Rain, Rain, Run Away

Humour

Rain, Rain, Run Away

Illustration: Akshita Monga

M

onsoon, also known as the season in which people greet you by stabbing you in the eye with an umbrella, is finally off and away. (Or so I hope.) This season has been crucial because India is primarily an agricultural country and therefore, we need the rains to ensure that our Instagram pictures look pretty.

If you look back at the last three months, I’m sure you’ll have a favourite monsoon story. Most people, apart from farmers in the Vidarbha region, are bound to have one. My personal favourite monsoon moment this season was the one where I felt the raindrops on my face and rushed home to spend time with my family, only to be welcomed by mom, shouting, “KITNE BAAR BOLA HAI GEELE SHOES LE KE GHAR MEIN MAT AAYA KAR. YOU ARE DISOWNED. THIS IS SPARTA!!”

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To repent for my sin, I then had to move to the kitchen and help mom make some chai and pakoras, because, we, as a family, bond over a steaming cup of tea and a plate of cholesterol. Along with chai and pakoras, we also played Bollywood  “rain songs” which are usually… well… set in the rain. The only thing left to get the full feel of a typical Indian monsoon, was to get infected with dengue or malaria, which somehow we didn’t.

I think rain songs in our movies are one of the major reasons why we have a nation romanticising the idea of monsoon. Every such Bollywood number is basically a code for the director telling the audience, “Hey, the dog ate the script, so we don’t have a storyline. But please enjoy this song, where we exploit the actress by over-sexualising and objectifying her, and getting her to gyrate in the rain in skimpy clothes.”

Also, I am just happy that John Kerry got his own car and did not rely on cabs, because even he would not have been able to afford Uber’s surge pricing this season.

I don’t get this whole romance angle. I have never met a person who likes to go on a date wearing damp underwear, soggy socks, and wet clothes, unless he is Aquaman. Bollywood, IMO, has set unrealistic expectations for everyone by over-romanticising the rains. When Ranbir Kapoor looks out of his window in Wake Up Sid, as “Iktara” plays in the background, it is considered romantic. But when I do the same, I am a creep who likes to stare at girls living in my neighbourhood and hence should jump off the window.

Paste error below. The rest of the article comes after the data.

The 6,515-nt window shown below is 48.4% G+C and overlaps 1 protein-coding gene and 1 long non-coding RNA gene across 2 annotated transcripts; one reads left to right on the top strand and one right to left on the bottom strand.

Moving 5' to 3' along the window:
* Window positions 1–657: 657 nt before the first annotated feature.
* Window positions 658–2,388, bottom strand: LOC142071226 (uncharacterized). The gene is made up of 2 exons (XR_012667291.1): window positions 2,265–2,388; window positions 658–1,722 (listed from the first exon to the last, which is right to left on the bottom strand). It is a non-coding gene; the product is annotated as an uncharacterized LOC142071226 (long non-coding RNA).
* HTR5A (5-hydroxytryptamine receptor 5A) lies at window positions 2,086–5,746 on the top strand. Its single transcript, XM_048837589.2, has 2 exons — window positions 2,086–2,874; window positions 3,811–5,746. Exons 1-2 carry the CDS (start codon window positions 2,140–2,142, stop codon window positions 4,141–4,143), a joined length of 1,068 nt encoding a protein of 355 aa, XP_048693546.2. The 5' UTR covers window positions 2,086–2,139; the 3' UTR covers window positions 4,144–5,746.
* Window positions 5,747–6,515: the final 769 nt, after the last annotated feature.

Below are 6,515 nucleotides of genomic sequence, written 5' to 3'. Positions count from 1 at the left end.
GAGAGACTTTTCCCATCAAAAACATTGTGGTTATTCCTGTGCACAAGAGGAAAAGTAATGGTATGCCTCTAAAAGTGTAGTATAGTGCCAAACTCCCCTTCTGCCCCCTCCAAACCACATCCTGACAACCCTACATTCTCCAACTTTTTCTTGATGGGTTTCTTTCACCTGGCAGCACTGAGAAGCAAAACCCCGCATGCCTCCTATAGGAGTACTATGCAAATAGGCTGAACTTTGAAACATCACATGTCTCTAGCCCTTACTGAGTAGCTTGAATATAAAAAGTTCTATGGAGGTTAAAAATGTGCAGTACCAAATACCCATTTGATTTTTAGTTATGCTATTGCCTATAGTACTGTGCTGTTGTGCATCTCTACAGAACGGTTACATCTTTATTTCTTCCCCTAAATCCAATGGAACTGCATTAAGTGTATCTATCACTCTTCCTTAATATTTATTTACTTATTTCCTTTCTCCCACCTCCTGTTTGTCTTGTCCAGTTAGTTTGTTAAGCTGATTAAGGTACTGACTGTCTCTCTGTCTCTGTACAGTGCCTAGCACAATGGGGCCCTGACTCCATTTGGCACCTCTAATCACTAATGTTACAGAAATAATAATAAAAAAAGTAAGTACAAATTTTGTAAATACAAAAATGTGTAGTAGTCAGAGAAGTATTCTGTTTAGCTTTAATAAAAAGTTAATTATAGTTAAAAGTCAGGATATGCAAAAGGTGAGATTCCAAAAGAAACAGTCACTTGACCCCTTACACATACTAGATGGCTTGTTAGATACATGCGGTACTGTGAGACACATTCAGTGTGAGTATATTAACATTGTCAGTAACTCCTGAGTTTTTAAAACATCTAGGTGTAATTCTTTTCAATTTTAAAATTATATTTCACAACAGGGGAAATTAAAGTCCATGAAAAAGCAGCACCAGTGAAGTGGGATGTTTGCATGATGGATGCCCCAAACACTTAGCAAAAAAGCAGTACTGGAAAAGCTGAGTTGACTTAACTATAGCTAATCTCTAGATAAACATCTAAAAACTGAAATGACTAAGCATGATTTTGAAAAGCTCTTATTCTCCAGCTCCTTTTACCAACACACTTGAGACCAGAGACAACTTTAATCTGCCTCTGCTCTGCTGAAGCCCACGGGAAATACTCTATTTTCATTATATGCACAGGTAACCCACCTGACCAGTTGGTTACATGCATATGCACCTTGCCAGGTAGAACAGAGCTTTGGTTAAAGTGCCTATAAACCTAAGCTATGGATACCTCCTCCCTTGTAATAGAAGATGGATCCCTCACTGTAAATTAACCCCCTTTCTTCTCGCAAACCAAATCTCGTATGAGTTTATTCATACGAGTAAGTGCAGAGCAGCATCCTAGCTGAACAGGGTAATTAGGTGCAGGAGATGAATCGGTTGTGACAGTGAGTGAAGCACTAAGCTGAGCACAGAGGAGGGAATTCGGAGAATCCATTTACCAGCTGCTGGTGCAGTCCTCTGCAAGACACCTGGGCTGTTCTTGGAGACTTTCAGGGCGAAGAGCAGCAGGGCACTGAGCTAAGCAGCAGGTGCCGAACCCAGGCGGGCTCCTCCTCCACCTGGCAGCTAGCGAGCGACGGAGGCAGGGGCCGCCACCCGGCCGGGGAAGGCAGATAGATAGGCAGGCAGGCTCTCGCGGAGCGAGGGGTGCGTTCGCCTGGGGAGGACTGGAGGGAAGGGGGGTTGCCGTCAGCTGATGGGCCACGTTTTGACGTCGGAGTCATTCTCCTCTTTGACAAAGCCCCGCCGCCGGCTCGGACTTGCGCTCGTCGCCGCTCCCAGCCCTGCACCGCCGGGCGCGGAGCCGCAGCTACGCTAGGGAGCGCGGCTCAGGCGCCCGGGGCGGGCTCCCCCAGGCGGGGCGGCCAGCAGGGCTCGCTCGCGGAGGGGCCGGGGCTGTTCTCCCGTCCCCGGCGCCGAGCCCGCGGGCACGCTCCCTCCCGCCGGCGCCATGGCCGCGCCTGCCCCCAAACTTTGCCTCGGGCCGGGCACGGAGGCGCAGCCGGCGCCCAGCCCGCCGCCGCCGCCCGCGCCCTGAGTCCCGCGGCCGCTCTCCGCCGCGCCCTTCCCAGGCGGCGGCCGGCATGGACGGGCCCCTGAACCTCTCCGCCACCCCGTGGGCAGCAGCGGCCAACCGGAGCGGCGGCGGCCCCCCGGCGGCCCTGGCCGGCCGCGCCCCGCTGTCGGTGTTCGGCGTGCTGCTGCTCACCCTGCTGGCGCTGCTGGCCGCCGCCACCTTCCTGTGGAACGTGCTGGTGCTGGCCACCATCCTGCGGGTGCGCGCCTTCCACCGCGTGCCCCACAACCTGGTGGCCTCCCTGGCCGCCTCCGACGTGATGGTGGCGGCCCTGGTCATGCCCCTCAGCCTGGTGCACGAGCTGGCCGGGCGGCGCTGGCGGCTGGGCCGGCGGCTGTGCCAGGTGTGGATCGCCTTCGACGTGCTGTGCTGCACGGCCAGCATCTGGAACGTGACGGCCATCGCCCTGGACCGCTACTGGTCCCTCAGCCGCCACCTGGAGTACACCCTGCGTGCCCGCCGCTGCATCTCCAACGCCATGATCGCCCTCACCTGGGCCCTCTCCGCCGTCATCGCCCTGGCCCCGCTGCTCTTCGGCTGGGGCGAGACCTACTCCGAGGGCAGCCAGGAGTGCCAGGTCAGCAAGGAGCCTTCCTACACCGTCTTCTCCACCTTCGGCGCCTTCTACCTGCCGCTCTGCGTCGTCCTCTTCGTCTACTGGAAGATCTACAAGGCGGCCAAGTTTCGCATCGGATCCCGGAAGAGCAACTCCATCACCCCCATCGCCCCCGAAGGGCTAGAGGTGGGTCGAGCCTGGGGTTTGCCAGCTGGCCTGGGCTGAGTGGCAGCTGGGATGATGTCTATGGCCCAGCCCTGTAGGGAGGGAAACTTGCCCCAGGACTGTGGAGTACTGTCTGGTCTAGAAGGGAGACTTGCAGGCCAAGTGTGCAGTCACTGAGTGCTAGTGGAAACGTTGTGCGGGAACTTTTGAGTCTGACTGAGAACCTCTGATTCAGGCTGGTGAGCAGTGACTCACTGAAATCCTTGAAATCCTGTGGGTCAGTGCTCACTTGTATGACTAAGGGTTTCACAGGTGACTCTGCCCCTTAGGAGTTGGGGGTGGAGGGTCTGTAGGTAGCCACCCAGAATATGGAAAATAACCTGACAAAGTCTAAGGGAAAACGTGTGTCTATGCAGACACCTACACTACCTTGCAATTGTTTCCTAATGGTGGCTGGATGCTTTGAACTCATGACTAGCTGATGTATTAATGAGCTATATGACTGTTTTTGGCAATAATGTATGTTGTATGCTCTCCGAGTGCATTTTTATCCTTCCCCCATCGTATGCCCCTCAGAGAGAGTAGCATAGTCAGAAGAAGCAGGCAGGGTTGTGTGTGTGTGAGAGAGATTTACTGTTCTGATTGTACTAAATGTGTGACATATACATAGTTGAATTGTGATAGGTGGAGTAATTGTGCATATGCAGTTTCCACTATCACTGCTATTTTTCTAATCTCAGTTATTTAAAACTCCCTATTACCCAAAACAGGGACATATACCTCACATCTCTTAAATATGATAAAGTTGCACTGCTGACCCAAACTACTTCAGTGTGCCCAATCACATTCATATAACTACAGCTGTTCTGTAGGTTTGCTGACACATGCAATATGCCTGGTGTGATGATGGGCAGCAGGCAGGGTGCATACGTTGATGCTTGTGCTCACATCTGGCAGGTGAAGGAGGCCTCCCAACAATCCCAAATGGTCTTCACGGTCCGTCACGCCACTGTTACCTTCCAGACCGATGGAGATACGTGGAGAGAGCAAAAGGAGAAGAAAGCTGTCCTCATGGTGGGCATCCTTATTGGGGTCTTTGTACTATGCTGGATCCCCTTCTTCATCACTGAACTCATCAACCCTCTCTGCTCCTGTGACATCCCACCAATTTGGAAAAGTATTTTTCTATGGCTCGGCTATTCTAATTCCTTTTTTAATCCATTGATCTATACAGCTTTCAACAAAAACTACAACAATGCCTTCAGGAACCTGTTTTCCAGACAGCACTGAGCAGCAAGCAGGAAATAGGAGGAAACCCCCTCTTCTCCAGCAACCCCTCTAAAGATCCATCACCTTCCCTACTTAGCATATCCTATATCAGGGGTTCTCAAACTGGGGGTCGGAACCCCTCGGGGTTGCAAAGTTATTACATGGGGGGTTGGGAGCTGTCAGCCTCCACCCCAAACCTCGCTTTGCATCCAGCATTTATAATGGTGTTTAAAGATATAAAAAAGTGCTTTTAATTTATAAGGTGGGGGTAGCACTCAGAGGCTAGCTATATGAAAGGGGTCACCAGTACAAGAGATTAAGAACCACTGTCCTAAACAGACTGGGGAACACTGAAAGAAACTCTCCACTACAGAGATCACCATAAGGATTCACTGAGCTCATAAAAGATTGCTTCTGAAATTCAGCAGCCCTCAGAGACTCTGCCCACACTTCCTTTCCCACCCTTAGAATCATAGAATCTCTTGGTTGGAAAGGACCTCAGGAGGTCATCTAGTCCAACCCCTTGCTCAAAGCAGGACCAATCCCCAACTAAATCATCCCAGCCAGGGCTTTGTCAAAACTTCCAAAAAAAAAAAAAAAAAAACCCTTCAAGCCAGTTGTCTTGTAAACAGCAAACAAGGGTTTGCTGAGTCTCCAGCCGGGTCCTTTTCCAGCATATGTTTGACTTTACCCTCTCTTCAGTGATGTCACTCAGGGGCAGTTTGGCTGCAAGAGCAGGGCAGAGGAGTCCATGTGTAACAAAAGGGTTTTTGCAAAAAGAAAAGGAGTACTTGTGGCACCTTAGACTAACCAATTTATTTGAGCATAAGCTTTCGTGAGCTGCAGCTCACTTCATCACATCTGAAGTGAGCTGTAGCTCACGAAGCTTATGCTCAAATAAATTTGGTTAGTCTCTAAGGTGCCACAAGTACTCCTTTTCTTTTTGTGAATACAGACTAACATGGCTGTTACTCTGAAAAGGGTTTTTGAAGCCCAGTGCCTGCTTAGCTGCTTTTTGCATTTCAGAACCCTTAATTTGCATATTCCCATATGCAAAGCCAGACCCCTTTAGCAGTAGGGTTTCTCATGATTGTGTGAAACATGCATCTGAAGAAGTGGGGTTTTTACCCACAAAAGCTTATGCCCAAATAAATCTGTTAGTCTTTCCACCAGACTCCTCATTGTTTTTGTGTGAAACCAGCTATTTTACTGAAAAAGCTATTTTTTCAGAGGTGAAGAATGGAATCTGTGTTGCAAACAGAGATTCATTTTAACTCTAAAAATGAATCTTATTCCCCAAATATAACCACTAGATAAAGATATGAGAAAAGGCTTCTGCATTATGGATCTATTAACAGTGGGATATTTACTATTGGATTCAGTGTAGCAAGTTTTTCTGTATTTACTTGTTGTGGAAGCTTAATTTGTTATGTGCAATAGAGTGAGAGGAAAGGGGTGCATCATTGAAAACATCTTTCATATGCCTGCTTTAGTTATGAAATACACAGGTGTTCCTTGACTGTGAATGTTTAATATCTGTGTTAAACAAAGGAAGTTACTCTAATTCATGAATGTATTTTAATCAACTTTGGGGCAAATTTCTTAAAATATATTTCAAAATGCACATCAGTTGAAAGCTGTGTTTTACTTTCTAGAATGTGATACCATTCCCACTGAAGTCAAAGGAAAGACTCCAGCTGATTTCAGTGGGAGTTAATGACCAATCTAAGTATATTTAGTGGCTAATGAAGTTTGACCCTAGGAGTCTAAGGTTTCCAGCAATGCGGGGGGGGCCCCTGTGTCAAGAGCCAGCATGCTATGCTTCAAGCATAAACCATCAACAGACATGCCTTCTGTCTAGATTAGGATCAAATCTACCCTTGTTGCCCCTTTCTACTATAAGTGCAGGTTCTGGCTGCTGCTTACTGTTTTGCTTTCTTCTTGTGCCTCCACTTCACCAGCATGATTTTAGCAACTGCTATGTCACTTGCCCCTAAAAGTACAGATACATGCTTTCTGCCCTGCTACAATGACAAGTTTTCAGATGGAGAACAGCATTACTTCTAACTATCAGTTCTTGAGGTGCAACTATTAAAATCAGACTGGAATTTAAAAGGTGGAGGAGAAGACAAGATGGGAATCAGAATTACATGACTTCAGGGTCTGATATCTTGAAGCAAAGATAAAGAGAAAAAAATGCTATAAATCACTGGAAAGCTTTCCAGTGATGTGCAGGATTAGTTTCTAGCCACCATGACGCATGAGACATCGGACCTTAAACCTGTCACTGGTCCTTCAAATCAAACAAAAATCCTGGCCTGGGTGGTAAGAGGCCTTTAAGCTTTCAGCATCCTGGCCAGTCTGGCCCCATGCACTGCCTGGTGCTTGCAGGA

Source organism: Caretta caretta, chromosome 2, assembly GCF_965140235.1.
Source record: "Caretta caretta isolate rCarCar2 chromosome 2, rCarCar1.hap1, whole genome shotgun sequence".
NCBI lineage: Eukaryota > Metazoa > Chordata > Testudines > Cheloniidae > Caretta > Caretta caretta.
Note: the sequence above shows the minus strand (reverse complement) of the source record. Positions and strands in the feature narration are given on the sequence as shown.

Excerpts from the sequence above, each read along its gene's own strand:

Let’s face it. This monsoon, or any other for that matter, is not romantic. What it is, is a reminder. A reminder of the pathetic infrastructure of a country, where roads come apart as quickly as a girl’s make-up after she’s three drinks down. The rains might make Shah Rukh Khan outstretch his arms and romance girls half his age, but the average Indian can only raise his middle finger to the incessant downpour.

Even former US Secretary of State, John Kerry, who was on a trip to India last August, was not spared by the rains. His motorcade got stuck on Delhi’s waterlogged roads. “I don’t know if you came in boats… but I salute you,” he said, addressing the students. Now, I have full sympathy for Kerry, but this isn’t the worst thing that could have happened to him by any stretch. He could have visited some college in Noida and students would have told him that he was a legend and they loved his acting in Dumb and Dumber.

Also, I am just happy that John Kerry got his own car and did not rely on cabs, because even he would not have been able to afford Uber’s surge pricing this season.

Anyway, the end of the season is nearing, and for the next nine months, we won’t have people frantically searching for the meaning of the word “pluviophile” on Google. In nine months from now, we will once again abandon everything we are doing and begin a desperate countdown for the rains, and discuss likely monsoon arrival dates, as if we have received a personal Whatsapp from the southwest winds.

Here’s a simple two-step guide to predict the arrival of the monsoons every year:

1. Firstly, and most importantly, people will liberally begin to update their Facebook status with words like “petrichor”.
2. Secondly, it will rain.

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